The Local rammed

A POPULAR Hilton cafe damaged during a ram raid early on Saturday morning will open this weekend before closing briefly again so repairs can be completed.

It’s the third time in a year The Local on Paget Street has been targeted by thieves, says owner Brett Claughton, although the $20,000 – $30,000 damage bill and loss of last weekend’s trade has hit much harder this time.

At around 3.50am on Saturday the thieves rammed the cafe four times with a stolen red Volkswagen Golf GTI, breaking through a heavy roller door and extensively damaging the surrounding brickwork.

Mr Claughton said after the earlier robberies he’d learned his lesson and left virtually nothing at the cafe; the thieves made off with just $5 from the tip jar.

• Cafe owner Brett Claughton says a better police presence might have saved him the headache of yet another break-in. Photo by Steve Grant

Crashed through

The red Volkswagen was then used in another ram raid at Scarvaci’s IGA on Rockingham Road, Hamilton Hill just after 4am.

Police say the thieves crashed through the glass entrance doors and dislodged an ATM, although they were unable to get any cash out and fled on foot.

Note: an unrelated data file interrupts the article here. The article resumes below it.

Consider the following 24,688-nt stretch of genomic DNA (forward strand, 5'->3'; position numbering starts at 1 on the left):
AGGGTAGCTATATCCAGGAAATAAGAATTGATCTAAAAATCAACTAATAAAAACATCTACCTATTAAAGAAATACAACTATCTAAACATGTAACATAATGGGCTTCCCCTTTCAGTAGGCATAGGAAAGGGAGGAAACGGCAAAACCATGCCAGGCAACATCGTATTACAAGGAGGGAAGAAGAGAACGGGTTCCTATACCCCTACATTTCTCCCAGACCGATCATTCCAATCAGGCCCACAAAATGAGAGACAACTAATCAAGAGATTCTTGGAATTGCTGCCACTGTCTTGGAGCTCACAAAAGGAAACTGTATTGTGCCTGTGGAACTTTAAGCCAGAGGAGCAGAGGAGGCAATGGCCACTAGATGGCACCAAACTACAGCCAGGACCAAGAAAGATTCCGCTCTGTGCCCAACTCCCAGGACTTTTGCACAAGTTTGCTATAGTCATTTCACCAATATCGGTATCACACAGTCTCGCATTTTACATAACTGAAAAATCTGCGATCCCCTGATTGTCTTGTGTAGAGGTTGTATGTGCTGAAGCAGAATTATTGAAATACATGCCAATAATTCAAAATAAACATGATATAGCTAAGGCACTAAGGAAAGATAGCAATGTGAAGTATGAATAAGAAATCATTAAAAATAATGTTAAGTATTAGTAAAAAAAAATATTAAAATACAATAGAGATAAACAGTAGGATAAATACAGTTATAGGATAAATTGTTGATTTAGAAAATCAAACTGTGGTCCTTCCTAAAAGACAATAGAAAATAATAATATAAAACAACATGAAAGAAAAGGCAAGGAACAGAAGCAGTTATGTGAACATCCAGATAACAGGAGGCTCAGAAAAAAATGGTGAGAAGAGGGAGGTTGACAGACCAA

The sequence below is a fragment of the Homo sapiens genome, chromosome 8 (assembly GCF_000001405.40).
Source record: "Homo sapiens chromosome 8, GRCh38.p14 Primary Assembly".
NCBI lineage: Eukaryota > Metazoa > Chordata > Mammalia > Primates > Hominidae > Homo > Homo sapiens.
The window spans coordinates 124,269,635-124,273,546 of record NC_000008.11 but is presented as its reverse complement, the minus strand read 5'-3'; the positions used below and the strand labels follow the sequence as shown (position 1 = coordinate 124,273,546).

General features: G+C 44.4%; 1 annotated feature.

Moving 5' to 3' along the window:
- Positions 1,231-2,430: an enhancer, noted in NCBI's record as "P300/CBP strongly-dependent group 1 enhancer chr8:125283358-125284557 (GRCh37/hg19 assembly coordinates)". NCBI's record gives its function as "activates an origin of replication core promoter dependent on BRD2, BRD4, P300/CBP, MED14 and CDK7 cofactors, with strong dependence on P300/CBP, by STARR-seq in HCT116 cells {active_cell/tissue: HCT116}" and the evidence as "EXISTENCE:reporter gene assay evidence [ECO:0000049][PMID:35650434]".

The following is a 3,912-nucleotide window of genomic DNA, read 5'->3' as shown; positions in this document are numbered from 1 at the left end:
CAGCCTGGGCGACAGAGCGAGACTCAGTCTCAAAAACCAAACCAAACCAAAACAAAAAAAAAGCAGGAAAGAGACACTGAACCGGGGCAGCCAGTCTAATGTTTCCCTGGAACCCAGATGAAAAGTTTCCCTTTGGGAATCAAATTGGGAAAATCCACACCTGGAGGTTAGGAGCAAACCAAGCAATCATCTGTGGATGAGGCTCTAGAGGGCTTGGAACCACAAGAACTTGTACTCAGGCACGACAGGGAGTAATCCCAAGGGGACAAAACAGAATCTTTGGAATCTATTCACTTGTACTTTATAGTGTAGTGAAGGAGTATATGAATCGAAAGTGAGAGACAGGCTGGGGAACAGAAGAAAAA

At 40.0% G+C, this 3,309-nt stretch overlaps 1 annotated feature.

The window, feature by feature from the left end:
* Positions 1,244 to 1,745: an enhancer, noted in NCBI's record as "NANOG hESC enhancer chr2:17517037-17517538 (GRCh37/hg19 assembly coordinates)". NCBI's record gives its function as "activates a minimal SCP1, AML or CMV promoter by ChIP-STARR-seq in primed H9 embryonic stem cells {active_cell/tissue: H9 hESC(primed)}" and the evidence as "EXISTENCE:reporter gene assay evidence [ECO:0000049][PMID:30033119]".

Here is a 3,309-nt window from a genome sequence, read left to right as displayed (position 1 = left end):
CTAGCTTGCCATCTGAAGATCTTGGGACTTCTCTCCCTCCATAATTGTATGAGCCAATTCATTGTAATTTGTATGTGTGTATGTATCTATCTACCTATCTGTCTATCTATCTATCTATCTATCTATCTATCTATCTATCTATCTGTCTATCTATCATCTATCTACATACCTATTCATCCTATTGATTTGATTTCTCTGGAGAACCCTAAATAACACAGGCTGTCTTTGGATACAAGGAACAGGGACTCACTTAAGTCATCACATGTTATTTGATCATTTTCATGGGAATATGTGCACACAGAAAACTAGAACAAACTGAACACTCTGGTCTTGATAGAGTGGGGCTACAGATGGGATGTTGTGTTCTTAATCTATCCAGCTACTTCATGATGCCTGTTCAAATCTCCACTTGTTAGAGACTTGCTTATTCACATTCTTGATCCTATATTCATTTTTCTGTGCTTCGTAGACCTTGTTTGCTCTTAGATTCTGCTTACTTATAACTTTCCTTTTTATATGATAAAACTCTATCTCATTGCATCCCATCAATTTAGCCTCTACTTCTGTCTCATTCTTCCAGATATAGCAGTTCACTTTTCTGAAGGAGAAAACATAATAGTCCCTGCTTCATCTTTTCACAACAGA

Fremantle detectives are investigating whether there’s a link between the two ram raids and the robbery of a Hilton woman just moments later.

The 30-year-old was walking along Holmes Place at about 4.15am when two men approached from behind and pushed her to the ground, rifling through her handbag and leaving her with minor cuts and bruises.

The pair were described as dark skinned, in their early 20s and with slim builds.

There was also another significant robbery at Myaree at 2am on Thursday morning, when thieves stole seven red/white Honda CRF450R and CRF250R motorcycles from a McCoy Street dealership.

Mr Claughton says there’s some irony in the fact his shop is four doors down from a police station which was closed almost a decade ago in a police drive for centralisation.

He says both neighbouring businesses have also been targeted in the last year. A visible police presence might have prevented the attacks, he says, which would be more economical than sending out multiple teams of forensics and detectives.

Mr Claughton says he really feels for his staff, who have families to feed but can’t get paid if he has no customers.


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